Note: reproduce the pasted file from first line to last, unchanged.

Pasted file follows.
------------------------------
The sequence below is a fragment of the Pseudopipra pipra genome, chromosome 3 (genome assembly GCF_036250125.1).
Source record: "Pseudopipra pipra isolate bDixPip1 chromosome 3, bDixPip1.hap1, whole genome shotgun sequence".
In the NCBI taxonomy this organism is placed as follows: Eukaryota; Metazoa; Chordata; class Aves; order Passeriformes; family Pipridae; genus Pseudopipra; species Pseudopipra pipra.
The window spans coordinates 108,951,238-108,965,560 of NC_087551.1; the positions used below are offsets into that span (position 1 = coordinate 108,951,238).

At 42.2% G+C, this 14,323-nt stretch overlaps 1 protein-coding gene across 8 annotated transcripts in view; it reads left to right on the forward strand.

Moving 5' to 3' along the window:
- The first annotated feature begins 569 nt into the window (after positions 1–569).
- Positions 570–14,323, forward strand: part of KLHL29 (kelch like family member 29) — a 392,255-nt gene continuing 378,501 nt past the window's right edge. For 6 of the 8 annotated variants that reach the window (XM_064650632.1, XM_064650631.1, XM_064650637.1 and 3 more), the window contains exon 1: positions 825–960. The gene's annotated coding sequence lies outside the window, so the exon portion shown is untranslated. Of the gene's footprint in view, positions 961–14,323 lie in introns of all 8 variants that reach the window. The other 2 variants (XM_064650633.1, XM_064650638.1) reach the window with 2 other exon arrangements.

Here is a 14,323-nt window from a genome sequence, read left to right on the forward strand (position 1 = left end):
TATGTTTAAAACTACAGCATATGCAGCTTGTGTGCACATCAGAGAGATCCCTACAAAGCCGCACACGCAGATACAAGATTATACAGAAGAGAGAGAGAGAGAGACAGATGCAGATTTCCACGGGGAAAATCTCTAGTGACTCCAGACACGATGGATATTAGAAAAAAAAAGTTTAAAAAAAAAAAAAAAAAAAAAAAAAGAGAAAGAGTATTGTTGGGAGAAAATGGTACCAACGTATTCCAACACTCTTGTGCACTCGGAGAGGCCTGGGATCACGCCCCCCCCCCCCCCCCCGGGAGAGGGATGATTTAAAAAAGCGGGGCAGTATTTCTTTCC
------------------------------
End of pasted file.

The sequence below is a fragment of the Pseudopipra pipra genome, chromosome 3 (genome assembly GCF_036250125.1).
Source record: "Pseudopipra pipra isolate bDixPip1 chromosome 3, bDixPip1.hap1, whole genome shotgun sequence".
In the NCBI taxonomy this organism is placed as follows: Eukaryota; Metazoa; Chordata; class Aves; order Passeriformes; family Pipridae; genus Pseudopipra; species Pseudopipra pipra.
The window spans coordinates 108,951,238-108,965,560 of NC_087551.1; the positions used below are offsets into that span (position 1 = coordinate 108,951,238).

At 42.2% G+C, this 14,323-nt stretch overlaps 1 protein-coding gene across 8 annotated transcripts in view; it reads left to right on the forward strand.

Moving 5' to 3' along the window:
- The first annotated feature begins 569 nt into the window (after positions 1–569).
- Positions 570–14,323, forward strand: part of KLHL29 (kelch like family member 29) — a 392,255-nt gene continuing 378,501 nt past the window's right edge. For 6 of the 8 annotated variants that reach the window (XM_064650632.1, XM_064650631.1, XM_064650637.1 and 3 more), the window contains exon 1: positions 825–960. The gene's annotated coding sequence lies outside the window, so the exon portion shown is untranslated. Of the gene's footprint in view, positions 961–14,323 lie in introns of all 8 variants that reach the window. The other 2 variants (XM_064650633.1, XM_064650638.1) reach the window with 2 other exon arrangements.

Here is a 14,323-nt window from a genome sequence, read left to right on the forward strand (position 1 = left end):
TATGTTTAAAACTACAGCATATGCAGCTTGTGTGCACATCAGAGAGATCCCTACAAAGCCGCACACGCAGATACAAGATTATACAGAAGAGAGAGAGAGAGAGACAGATGCAGATTTCCACGGGGAAAATCTCTAGTGACTCCAGACACGATGGATATTAGAAAAAAAAAGTTTAAAAAAAAAAAAAAAAAAAAAAAAAGAGAAAGAGTATTGTTGGGAGAAAATGGTACCAACGTATTCCAACACTCTTGTGCACTCGGAGAGGCCTGGGATCACGCCCCCCCCCCCCCCCCCGGGAGAGGGATGATTTAAAAAAGCGGGGCAGTATTTCTTTCC